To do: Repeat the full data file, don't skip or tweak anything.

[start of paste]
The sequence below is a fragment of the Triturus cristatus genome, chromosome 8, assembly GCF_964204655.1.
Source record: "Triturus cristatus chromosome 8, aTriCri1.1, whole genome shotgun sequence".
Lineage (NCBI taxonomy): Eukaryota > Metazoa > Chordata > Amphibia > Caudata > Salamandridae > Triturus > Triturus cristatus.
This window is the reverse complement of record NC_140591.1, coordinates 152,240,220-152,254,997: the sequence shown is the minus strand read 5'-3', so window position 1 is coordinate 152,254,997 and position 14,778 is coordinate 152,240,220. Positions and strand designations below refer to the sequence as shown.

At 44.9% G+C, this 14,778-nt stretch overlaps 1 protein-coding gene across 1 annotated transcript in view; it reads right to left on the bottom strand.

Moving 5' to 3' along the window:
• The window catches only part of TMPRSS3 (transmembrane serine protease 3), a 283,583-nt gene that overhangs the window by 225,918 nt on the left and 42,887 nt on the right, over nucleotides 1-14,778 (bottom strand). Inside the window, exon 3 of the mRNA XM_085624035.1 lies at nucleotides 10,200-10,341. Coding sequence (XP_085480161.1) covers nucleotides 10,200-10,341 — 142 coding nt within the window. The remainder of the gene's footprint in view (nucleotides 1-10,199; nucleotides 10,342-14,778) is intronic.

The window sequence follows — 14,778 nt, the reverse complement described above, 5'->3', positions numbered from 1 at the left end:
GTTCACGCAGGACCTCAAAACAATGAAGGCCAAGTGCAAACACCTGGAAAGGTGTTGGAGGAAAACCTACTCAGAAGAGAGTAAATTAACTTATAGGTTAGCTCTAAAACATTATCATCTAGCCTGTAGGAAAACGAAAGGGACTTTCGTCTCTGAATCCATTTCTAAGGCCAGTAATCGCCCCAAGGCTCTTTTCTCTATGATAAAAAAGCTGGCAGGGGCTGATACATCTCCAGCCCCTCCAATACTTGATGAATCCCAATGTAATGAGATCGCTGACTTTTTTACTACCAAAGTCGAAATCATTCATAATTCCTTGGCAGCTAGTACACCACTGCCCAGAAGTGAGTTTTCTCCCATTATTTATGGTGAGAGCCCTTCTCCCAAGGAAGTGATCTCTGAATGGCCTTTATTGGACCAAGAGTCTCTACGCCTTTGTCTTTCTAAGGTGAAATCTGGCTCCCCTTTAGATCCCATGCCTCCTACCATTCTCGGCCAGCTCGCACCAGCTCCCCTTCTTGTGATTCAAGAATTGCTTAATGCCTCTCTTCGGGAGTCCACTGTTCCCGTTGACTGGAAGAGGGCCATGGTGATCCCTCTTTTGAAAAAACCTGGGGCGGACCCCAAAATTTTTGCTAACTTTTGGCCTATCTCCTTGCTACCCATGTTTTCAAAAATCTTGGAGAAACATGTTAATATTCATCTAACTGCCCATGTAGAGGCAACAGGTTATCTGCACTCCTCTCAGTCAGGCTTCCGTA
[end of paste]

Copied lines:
The sequence below is a fragment of the Triturus cristatus genome, chromosome 8, assembly GCF_964204655.1.
Source record: "Triturus cristatus chromosome 8, aTriCri1.1, whole genome shotgun sequence".
Lineage (NCBI taxonomy): Eukaryota > Metazoa > Chordata > Amphibia > Caudata > Salamandridae > Triturus > Triturus cristatus.
This window is the reverse complement of record NC_140591.1, coordinates 152,240,220-152,254,997: the sequence shown is the minus strand read 5'-3', so window position 1 is coordinate 152,254,997 and position 14,778 is coordinate 152,240,220. Positions and strand designations below refer to the sequence as shown.

At 44.9% G+C, this 14,778-nt stretch overlaps 1 protein-coding gene across 1 annotated transcript in view; it reads right to left on the bottom strand.

Moving 5' to 3' along the window:
• The window catches only part of TMPRSS3 (transmembrane serine protease 3), a 283,583-nt gene that overhangs the window by 225,918 nt on the left and 42,887 nt on the right, over nucleotides 1-14,778 (bottom strand). Inside the window, exon 3 of the mRNA XM_085624035.1 lies at nucleotides 10,200-10,341. Coding sequence (XP_085480161.1) covers nucleotides 10,200-10,341 — 142 coding nt within the window. The remainder of the gene's footprint in view (nucleotides 1-10,199; nucleotides 10,342-14,778) is intronic.

The window sequence follows — 14,778 nt, the reverse complement described above, 5'->3', positions numbered from 1 at the left end:
GTTCACGCAGGACCTCAAAACAATGAAGGCCAAGTGCAAACACCTGGAAAGGTGTTGGAGGAAAACCTACTCAGAAGAGAGTAAATTAACTTATAGGTTAGCTCTAAAACATTATCATCTAGCCTGTAGGAAAACGAAAGGGACTTTCGTCTCTGAATCCATTTCTAAGGCCAGTAATCGCCCCAAGGCTCTTTTCTCTATGATAAAAAAGCTGGCAGGGGCTGATACATCTCCAGCCCCTCCAATACTTGATGAATCCCAATGTAATGAGATCGCTGACTTTTTTACTACCAAAGTCGAAATCATTCATAATTCCTTGGCAGCTAGTACACCACTGCCCAGAAGTGAGTTTTCTCCCATTATTTATGGTGAGAGCCCTTCTCCCAAGGAAGTGATCTCTGAATGGCCTTTATTGGACCAAGAGTCTCTACGCCTTTGTCTTTCTAAGGTGAAATCTGGCTCCCCTTTAGATCCCATGCCTCCTACCATTCTCGGCCAGCTCGCACCAGCTCCCCTTCTTGTGATTCAAGAATTGCTTAATGCCTCTCTTCGGGAGTCCACTGTTCCCGTTGACTGGAAGAGGGCCATGGTGATCCCTCTTTTGAAAAAACCTGGGGCGGACCCCAAAATTTTTGCTAACTTTTGGCCTATCTCCTTGCTACCCATGTTTTCAAAAATCTTGGAGAAACATGTTAATATTCATCTAACTGCCCATGTAGAGGCAACAGGTTATCTGCACTCCTCTCAGTCAGGCTTCCGTA